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NYPD to fight rising retail theft with surveillance video monitoring program. Here's how it works.

NYPD to fight rising retail theft with surveillance video monitoring program
NYPD to fight rising retail theft with surveillance video monitoring program 02:12

NEW YORK -- There has been an increase in retail thefts across New York City so far this year. Already, the NYPD has reported a 5% bump compared to this time in 2023.

As a result, Mayor Eric Adams on Thursday announced the expansion of a pilot program to help fight that kind of crime, saying it involves tapping into businesses' security cameras.

According to the latest police stats, more than 21,000 retail theft incidents have been reported in 2024. The NYPD and Adams explained how the new technology works.

"We refuse to surrender to any form of criminality. We are not going to allow shoplifters and organizers' crimes to prey on small businesses," Adams said.

The city is now setting up a platform that allows certain businesses the ability share information and integrate its video surveillance with the NYPD in real time through closed-circuit television.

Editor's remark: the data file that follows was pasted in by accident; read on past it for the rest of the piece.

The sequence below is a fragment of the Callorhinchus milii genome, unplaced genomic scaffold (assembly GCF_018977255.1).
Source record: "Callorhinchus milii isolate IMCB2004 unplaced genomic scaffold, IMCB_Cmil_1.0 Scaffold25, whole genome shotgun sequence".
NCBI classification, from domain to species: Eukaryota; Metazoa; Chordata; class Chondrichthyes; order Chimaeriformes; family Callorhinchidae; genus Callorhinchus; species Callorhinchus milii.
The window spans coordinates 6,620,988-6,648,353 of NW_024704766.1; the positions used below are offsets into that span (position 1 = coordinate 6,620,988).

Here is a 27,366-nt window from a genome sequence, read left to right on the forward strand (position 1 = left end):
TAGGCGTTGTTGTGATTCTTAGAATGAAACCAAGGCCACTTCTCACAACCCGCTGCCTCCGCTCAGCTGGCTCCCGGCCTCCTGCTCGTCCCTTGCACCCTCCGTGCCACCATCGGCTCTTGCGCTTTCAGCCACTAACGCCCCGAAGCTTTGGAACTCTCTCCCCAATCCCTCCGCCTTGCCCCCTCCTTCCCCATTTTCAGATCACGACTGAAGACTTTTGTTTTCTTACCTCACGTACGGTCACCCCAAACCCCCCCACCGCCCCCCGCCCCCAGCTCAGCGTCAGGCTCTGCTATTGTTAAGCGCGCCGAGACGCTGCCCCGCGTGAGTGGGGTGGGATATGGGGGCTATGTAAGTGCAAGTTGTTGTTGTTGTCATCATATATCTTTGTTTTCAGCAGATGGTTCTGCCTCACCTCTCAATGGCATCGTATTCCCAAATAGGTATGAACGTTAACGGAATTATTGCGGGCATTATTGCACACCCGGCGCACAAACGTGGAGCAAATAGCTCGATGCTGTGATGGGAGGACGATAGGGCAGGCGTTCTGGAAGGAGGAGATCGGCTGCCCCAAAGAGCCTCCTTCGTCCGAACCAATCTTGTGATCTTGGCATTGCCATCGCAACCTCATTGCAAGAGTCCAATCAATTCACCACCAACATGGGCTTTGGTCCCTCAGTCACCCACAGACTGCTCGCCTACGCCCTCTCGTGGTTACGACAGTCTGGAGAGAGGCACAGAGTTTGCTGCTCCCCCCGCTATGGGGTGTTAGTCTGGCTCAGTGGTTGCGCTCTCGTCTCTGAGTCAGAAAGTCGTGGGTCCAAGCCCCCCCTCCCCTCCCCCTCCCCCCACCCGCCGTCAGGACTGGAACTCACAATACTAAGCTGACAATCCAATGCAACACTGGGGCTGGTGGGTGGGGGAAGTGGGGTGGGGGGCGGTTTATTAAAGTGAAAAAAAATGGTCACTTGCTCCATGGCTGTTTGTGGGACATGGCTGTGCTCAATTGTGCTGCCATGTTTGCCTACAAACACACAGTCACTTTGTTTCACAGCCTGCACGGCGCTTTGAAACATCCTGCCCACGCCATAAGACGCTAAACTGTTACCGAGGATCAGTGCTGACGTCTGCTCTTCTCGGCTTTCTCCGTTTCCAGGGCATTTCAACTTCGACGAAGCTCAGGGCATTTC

Police officials say that none of this is mandatory, adding businesses have to opt in to be a part of it. The new program is free for businesses that participate and the times the NYPD has access to cameras can be customized, adding it doesn't have to be 24-7.

NYPD Commissioner Edward Caban said it will help police fight more crime faster, since they can monitor it as it happens.

"It launched more efficient investigations, build stronger cases and leads to more effective prosecutions," Caban said.

Local businesses seem keen on the idea

Some security cameras and a part-time guard just aren't cutting it anymore at women's clothing business Danice Stores in Harlem.

"The stealing is too much for us to deal with," manager Jonathan Nii said.

Nii said robberies happen too often to count.

"Almost every day," Nii said, adding he can't wait to opt in to the city's expanded monitoring program.

The high-tech program started in Queens, but the city is now investing $1.5 million to expand to nine more precincts, including in Harlem, where Barbara Atkins, the president and CEO of the 125th Street Business Improvement District, works.

"It's really allowing the police to have access to the view where you think most shoplifting is taking place," Atkins said.

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